This is not a normal feeling.
Losses are piling like a bunch of dirty dishes after a busy night at the Cheesecake Factory. The effort is there, but the results don’t equal the passion. A franchise, known for the last decade-and-a-half for its winning prowess, finds itself at the bottom of the NBA standings for the first time since the Clinton Administration.
Fortunately, these Dallas Mavericks aren’t as disastrous as the 11-win club from 1993 (at least not yet). But this still isn’t fun. It’s difficult to watch the Mavericks take the court right now. They’re going to play hard. Harrison Barnes will continue to show promise as a future No. 1 option. Wesley Matthews won’t stop shooting. Justin Anderson and Dwight Powell will continue to develop no matter how agonizing their that process is at the moment.
But it’s going to result in losses, at least for the foreseeable future. And while the Mavericks are more than likely heading for their first losing season since the 1999-2000 campaign, this stretch of gut-wrenching, face-palming losses feels OK.
Seriously. The Mavericks losing is OK. No one should be mad about that.
It has nothing to do with Dallas “tanking.” We can’t even call this tanking. The Mavericks fought hard in some games that they should’ve won. It’s not like they’re channeling their inner “Trust the Process” mantra. This team literally wants to win every night, hence the close losses to the San Antonio Spurs (twice), Houston Rockets and others. That’s the kind of attitude a team should have after constant winning for the past 15 years. That attitude should come with a sense of entitlement; not in the form of championships, but with a sense that a team knows it should be better than the 3-14 mark it has posted heading into December.
But rather than spend this early part of the season being frustrated by a team’s putrid record, anyone associated with the Mavericks should look back on this long run of excellence and be proud of what this franchise accomplished. Not many others can say they had 11 straight 50-win seasons, two trips to the NBA Finals, one NBA title and 15 playoff appearances in 16 years. And after the rough string of luck in the ‘90s (again, I bring up that 11-win team 23 years ago), that’s pretty good.
They should feel happy they lived through an era where Dallas had a Big Three before having a Big Three was a thing. There should be pure jubilation while looking back at the Dirk Nowitzki Era. There needs to be much reminiscing and remembrance on the Mavericks staying competitive through a loaded Western Conference that was primarily dominated by the Spurs and Los Angeles Lakers.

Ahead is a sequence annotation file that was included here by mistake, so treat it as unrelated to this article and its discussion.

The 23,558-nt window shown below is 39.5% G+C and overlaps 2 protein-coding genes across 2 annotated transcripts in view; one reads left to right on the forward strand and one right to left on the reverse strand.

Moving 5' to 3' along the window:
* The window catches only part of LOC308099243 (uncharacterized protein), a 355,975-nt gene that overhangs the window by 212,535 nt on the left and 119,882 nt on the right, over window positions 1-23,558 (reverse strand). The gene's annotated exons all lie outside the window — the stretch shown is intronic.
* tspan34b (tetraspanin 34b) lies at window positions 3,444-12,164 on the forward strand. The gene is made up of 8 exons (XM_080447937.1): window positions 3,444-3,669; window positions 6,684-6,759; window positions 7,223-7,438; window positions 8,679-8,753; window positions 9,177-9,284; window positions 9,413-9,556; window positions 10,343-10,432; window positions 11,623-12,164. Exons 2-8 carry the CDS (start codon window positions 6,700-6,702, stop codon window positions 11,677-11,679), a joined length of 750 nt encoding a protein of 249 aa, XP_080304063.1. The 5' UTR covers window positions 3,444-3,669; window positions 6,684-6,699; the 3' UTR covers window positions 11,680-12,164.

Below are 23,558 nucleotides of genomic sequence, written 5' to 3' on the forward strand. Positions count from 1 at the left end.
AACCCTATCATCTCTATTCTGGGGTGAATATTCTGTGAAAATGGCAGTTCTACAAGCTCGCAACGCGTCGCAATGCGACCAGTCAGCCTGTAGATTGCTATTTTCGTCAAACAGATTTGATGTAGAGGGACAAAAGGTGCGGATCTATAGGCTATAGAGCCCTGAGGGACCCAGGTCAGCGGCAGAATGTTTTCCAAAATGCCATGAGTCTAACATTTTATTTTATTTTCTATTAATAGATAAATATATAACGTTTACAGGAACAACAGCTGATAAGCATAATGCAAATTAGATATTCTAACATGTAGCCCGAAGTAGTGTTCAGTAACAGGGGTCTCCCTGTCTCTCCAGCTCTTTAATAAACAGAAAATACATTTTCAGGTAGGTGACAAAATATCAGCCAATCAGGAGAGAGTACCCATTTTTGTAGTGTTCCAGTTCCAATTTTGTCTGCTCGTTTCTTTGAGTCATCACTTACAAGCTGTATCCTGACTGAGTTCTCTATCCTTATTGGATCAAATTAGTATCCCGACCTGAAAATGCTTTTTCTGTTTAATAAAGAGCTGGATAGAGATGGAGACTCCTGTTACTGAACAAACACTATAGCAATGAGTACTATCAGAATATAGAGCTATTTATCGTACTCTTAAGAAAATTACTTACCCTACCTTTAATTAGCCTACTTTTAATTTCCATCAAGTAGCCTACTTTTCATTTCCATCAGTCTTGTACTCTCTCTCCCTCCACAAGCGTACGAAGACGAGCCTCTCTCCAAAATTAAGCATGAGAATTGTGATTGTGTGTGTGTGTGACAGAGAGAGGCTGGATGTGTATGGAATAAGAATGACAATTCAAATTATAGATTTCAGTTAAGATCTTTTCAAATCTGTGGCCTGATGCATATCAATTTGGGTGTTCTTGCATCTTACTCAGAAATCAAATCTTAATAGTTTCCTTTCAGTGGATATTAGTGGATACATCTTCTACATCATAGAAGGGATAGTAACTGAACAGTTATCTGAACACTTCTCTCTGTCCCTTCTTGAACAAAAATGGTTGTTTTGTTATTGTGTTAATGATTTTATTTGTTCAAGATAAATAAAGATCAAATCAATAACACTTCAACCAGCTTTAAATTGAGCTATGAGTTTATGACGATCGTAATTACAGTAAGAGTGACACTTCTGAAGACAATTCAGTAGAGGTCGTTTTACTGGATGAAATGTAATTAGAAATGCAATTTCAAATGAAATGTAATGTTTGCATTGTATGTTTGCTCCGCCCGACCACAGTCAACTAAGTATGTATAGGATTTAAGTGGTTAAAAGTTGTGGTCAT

Realize all the fun that has happened. All the playoff moments, memorable championship plays and good times the last decade-plus brought. This has been a year of unexpected disappointment. That’s OK.
This time was coming sooner or later. The time to rebuild was going to happen eventually. Unfortunately for the Mavericks, there was supposed to be a timetable for that. When Dirk retired, that’s when the Mavericks’ plunge into NBA obscurity was supposed to happen. In some ways, with Dirk continuing to nurse his Achilles injury, this is as close to a glimpse at the post-Dirk era as the Mavericks are going to get. It’s not fun right now, but I would rather have one bad year in the last 17 than a string of 10-plus years without making the playoffs.
Mavericks head coach Rick Carlisle put it best before Dallas played the Spurs on Nov. 30, per ESPN.com’s Tim MacMahon: “Guys are learning to play in an environment that is very realistic, as opposed to the nirvana that (Dirk Nowitzki) provided here for close to two decades.”
Those words are true. Here’s another way to look at it: The Dallas Mavericks, as we know them, are done.
Dirk was going to get older. Dallas’ endless pursuits in free agency were eventually going to catch up in the worst way. The Mavericks’ inability to strike in the draft was ultimately going to be a downfall. It was coming. We all knew it. Anyone who didn’t believe it was lying to themselves. Dirk may be the almighty one in Dallas, but Father Time eventually makes his rounds, even to the Metroplex. He just happened to arrive sooner than anyone would’ve liked.
The Mavericks are allowed one bad year. Tanking may look like the smart strategy in the long run, but it doesn’t mean the Mavericks are going to stop what they’ve been doing when it comes to improving the roster. At this rate, the only thing that will change is Dallas’ chance to draft a player in the top-three who will alter the immediate future of the Mavericks, as they transition into the next half of the decade.
Things don’t look great now, but they won’t be bad forever. The last 15 years in Dallas have proven that to be true.